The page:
APA 6th Edition Piplović, S. (2015). Solin u vrijeme Prvoga svjetskog rata. Tusculum, 8 (1), 225-241. Preuzeto s https://hrcak.srce.hr/148906
MLA 8th Edition Piplović, Stanko. "Solin u vrijeme Prvoga svjetskog rata." Tusculum, vol. 8, br. 1, 2015, str. 225-241. https://hrcak.srce.hr/148906. Citirano 08.05.2021.
Chicago 17th Edition Piplović, Stanko. "Solin u vrijeme Prvoga svjetskog rata." Tusculum 8, br. 1 (2015): 225-241. https://hrcak.srce.hr/148906
Harvard Piplović, S. (2015). 'Solin u vrijeme Prvoga svjetskog rata', Tusculum, 8(1), str. 225-241. Preuzeto s: https://hrcak.srce.hr/148906 (Datum pristupa: 08.05.2021.)
Vancouver Piplović S. Solin u vrijeme Prvoga svjetskog rata. Tusculum [Internet]. 2015 [pristupljeno 08.05.2021.];8(1):225-241. Dostupno na: https://hrcak.srce.hr/148906
IEEE S. Piplović, "Solin u vrijeme Prvoga svjetskog rata", Tusculum, vol.8, br. 1, str. 225-241, 2015. [Online]. Dostupno na: https://hrcak.srce.hr/148906. [Citirano: 08.05.2021.]
Sažetak The assassination of the heir to the Austro-Hungarian throne, Franz Ferdinand, in Sarajevo on 28 June 1914, marked the beginning of an immense human tragedy. A month later the war was declared to Serbia, gradually joined by numerous states. At that time, Dalmatia was a special, but also distant and poor district of the Habsburg Monarchy. Notwithstanding the tensions between the opposed world powers, the war took the common people by surprise. This event surprised Solin, then a village in the vicinity of the town of Split, same as the people in the entire district. Under the state propaganda, the combat was believed
to be a short one. Young men responded to the public mobilisation singing and in processions. People in the villages on their way welcomed and entertained them cheerfully. To cover the great costs of the state of emergency, the state required large funds, wherefore bonds were issued every year. The people of Solin too joined buying the bonds in great
numbers. Although a small community, quite far from the areas were the war was fought, Solin experienced hard times of shortages and demise of their sons who fought on fronts all over Europe. The overall global situation reflected to its inhabitants' settled lives. As the
time passed by, the situation further worsened, with restrictions of freedoms, new rules, sacrifices and suffering. The numbers of the casualties are unknown since the reports were incomplete and arriving with great delays. Lacking was the workforce to work in the fields.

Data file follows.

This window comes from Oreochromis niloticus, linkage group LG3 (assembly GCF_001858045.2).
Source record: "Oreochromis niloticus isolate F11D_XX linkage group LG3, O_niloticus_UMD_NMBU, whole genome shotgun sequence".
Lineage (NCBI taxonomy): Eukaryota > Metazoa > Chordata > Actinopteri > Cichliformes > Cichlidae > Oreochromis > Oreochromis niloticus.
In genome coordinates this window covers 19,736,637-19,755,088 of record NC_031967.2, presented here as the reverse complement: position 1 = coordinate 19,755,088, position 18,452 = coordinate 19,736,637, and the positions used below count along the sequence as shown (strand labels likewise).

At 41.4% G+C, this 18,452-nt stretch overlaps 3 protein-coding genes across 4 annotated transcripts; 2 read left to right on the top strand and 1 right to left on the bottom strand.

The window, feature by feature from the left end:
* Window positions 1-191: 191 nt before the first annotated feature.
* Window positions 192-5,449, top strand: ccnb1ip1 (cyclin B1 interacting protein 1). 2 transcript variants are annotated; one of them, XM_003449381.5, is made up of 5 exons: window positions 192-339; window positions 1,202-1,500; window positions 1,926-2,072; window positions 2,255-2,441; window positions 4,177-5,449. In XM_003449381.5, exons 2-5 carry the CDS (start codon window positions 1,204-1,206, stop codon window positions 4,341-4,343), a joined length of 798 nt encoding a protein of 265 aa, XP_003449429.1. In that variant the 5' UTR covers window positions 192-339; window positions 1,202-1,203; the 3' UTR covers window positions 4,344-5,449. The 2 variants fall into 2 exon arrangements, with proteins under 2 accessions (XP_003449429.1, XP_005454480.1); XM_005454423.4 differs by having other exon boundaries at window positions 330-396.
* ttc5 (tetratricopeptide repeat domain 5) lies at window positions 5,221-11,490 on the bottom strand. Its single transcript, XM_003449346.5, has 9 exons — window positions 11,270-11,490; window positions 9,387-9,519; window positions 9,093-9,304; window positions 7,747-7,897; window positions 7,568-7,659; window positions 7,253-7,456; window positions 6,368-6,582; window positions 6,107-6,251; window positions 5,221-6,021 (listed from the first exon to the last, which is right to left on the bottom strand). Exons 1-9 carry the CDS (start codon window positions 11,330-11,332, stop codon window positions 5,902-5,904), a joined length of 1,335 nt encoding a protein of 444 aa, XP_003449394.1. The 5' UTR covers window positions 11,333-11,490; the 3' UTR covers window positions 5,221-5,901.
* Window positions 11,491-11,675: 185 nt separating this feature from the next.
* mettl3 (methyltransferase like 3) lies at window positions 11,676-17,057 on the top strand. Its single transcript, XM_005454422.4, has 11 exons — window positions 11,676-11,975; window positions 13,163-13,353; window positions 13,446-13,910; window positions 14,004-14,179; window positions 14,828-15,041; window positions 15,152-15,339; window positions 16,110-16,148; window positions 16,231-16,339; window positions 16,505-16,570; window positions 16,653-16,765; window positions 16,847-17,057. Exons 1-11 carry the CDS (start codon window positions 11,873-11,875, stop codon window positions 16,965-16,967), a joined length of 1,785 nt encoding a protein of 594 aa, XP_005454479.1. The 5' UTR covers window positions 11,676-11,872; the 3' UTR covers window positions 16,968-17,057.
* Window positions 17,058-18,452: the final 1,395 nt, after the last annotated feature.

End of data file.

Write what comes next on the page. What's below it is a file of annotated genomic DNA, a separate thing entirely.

In order to improve the situation slightly, school children were engaged in family works. Yet, in spite of all the troubles, the situation was made easier by this being a small rural community, where the people mostly dealt with agriculture, which lessened the hunger, of which
mostly suffered larger urban communities. Women made some earnings by selling milk in Split. In order to enhance this activity, the Perfect Dairy (Uzorna mljekara) was established.
Solidarity was also exercised through mutual help. Established was a soup kitchen for the destitute. A large contribution was made by the Red Cross local committee by collecting money for the poor. Women registered as nurses in case of need.
In spite of severity of the situation, the district authorities made efforts to help within the limits of their abilities. In 1915, Solin was visited by the general Stjepan Sarkotić and the Dalmatian governor, Marius Attems. Industry came to halt. Cement production was stopped. Work in the Majdan cement factory was controlled by the military. Of particular
help was the Village Mutual Funds (Seoska blagajna) that lent money at low interests, and stood out in charity activities. As the war dragged on, the situation worsened. Food was short. The worsened hygienic conditions resulted in spreading of typhoid and measles.
In the hard years of famine and suffering, the efforts of the conservator, Frane Bulić, in spite of all the obstacles, were successful. In an adroit way, he connected archaeological researches of Salona and life improvements in Solin. He was the main initiator of public works.
To this end he applied all the funds and means available. Very persistent and resourceful, by putting pressure on the authorities, he obtained subsidies from the district and the municipal authorities and also experts. All this also enabled earnings and nourishment improvements to the numerous destitute families.
Through the locality of Starine, a road was arranged and built, that connected the road to Sinj with the one to Trogir. The works started before the war, to have continued after it as well. This was an attempt to provide the workers with some earnings to feed their families with. But the works went on with stoppages due to lacking of funds.
In the beginning, archaeological researches of remains of the Roman Salona came to a stop, to be continued with engagement of Russian prisoners of war. The works mainly went on at the Amphitheatre, the Western Necropolis and the Five Bridges (Pet mostova) locality.